A roundup of latest news and information on garbage incineration work in the United States and around the world.
Salem, Marion County, OR
On June 30, the Marion County Commissioners signed a 3-year contract with Covanta Marion (with options for ten more years) to continue sending Marion County solid waste to the incinerator in Brooks. The terms of the contract make the incinerator an even greater danger to everyone downwind than it was already because it allows Covanta Marion to increase the burning of out-of-state “supplemental” industrial wastes and medical wastes by tens of thousands of tons per year. The toxic emissions from the plastics in particular in both of these types of waste are especially dangerous. They release dioxins and a variety of heavy metals.
Regular County waste will be cut back by about 40,000 tons per year to make room for Covanta Marion to burn at least that much more of the very significantly more profitable industrial and medical wastes. And vastly more than the imported 40,000 tons could be burned if Covanta Marion chooses to implement a provision (“alternative disposal method”) that allows them to send the County’s waste to a landfill so the incinerator has more room for the more profitable waste. With the July 1 initiation of this new contract, the incinerator has essentially become a regional dumping ground for the waste that surrounding states and Canada are wise enough to send far away from themselves.
You can read the contract on the County website.
The incinerator “tipping fee” for County waste was decreased from $87.45 per ton to $37.50 per ton, which gives Covanta Marion even more incentive to substitute industrial and medical waste in place of the County’s waste.
The contract seems to give Covanta the latitude to burn as much out-of-state (and Canadian) “supplemental waste” as it wants. Even though the contract says it will “guarantee” that it will burn at least 125,000 tons per year of Marion County solid waste, it also provides for an “alternative disposal method.” This is a way that Covanta can substitute the much more profitable “supplemental waste” in place of part (or all) of that “guaranteed” 125,000 tons of County waste. The route by which the “alternative disposal method” is implemented is for Covanta to simply say they cannot handle as much County waste as they thought (because they are burning so much more of that much more profitable supplemental waste than they expected) so they need to send large portions of the “guaranteed” County waste to a (cheaper) landfill instead. Alternatively, they can just pay a flat $49.95 per ton “underprocessing fee” to the County and then burn the supplemental waste at $150 per ton (or whatever the going rate is) in place of the County’s waste.
Additionally you can read:
Ocean City, MD – Compost Don’t Burn
Stop Burning Garbage Start Recycling and Composting in Ocean City, MD
City sends waste to an incinerator that impacts minority communities in Chester, PA as opponents suggest boycott.
Revere and Saugus, MA
“The Boards of health in cities or towns near solid waste facilities would have increased say over operations at those sites under legislation filed by a Revere Democrat and considered at an Environment, Natural Resources, and Agriculture Committee hearing.”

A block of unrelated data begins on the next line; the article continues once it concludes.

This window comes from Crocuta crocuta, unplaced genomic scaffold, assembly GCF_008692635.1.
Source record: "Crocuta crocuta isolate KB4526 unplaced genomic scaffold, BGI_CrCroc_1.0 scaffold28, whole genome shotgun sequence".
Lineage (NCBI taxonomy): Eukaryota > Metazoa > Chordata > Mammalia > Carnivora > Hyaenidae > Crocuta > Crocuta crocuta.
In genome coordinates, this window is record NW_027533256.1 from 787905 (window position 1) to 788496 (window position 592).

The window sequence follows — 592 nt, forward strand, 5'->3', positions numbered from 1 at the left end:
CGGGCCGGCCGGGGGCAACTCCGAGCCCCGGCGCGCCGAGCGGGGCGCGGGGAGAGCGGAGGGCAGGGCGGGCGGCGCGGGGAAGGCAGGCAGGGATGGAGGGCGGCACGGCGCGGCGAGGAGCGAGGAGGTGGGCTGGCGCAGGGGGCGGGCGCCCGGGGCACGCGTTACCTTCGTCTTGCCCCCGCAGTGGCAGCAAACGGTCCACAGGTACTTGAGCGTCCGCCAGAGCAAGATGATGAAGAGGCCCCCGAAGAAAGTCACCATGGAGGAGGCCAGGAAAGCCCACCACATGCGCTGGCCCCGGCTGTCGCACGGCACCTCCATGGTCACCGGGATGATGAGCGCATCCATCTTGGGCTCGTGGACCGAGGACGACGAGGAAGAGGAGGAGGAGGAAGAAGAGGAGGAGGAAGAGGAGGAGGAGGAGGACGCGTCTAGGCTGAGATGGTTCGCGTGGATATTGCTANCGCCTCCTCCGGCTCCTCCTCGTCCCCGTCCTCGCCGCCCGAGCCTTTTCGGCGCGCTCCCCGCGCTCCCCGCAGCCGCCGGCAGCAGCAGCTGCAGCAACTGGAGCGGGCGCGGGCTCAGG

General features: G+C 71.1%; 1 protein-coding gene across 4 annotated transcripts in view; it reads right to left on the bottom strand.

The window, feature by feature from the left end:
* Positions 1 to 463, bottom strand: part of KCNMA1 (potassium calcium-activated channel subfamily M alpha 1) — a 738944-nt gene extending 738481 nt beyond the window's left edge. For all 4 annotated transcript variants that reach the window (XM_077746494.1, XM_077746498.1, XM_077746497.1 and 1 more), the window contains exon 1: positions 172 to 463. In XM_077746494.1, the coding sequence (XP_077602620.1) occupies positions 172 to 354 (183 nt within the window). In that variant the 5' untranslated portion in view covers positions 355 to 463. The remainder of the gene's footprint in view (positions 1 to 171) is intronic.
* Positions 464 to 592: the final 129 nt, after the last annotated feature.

New Jersey- Recycling Bills focus on minimum content and chemical recycling
Bill (S-2515) would be among the most progressive recycled content rules in the country, and would complement the single-use plastic and paper bag ban that Gov. Phil Murphy signed into law last year.
Bill (A-5803) focuses on a burgeoning technology known as chemical recycling, which employs a thermal process to convert industrial, commercial, agricultural or domestic plastic waste into additives for products like crayons, roofing shingles and even fuels.
Burning Waste in Cement Kilns
Paul Connett, Glens Fall, NY, gives a new lecture ; MECP is more interested in protecting St Mary Cement’s profits than Ontario citizens’ health
GHG Emissions in UK
Guide warns incinerator GHG emissions often worse than predicted
The United Kingdom Without Incineration Network (UKWIN) published a good practice guide for assessing the greenhouse gas (GHG) impacts of waste incineration. The guide is intended to be used both by those carrying out climate assessments and by those reviewing or evaluating those assessments, writes Shlomo Dowen of ZWE member United Kingdom Without Incineration Network (UKWIN)
“Our research found that incinerators often perform significantly worse than modelled for planning applications and environmental permits. Incinerators often deliver lower levels of electricity generation and release higher levels of fossil CO2 emissions, resulting in higher carbon intensity than claimed by those promoting incineration “
Thermal Recycling in Europe
Thermal recycling: Not in my backyard?
The Benefits of Waste to Energy
Discussion of Trends in Europe
Asia Development Bank
GAIA Opposes ADB support for investment in WTE systems at 54thMeeting of Asia Development Bank, May 3-5, 2021
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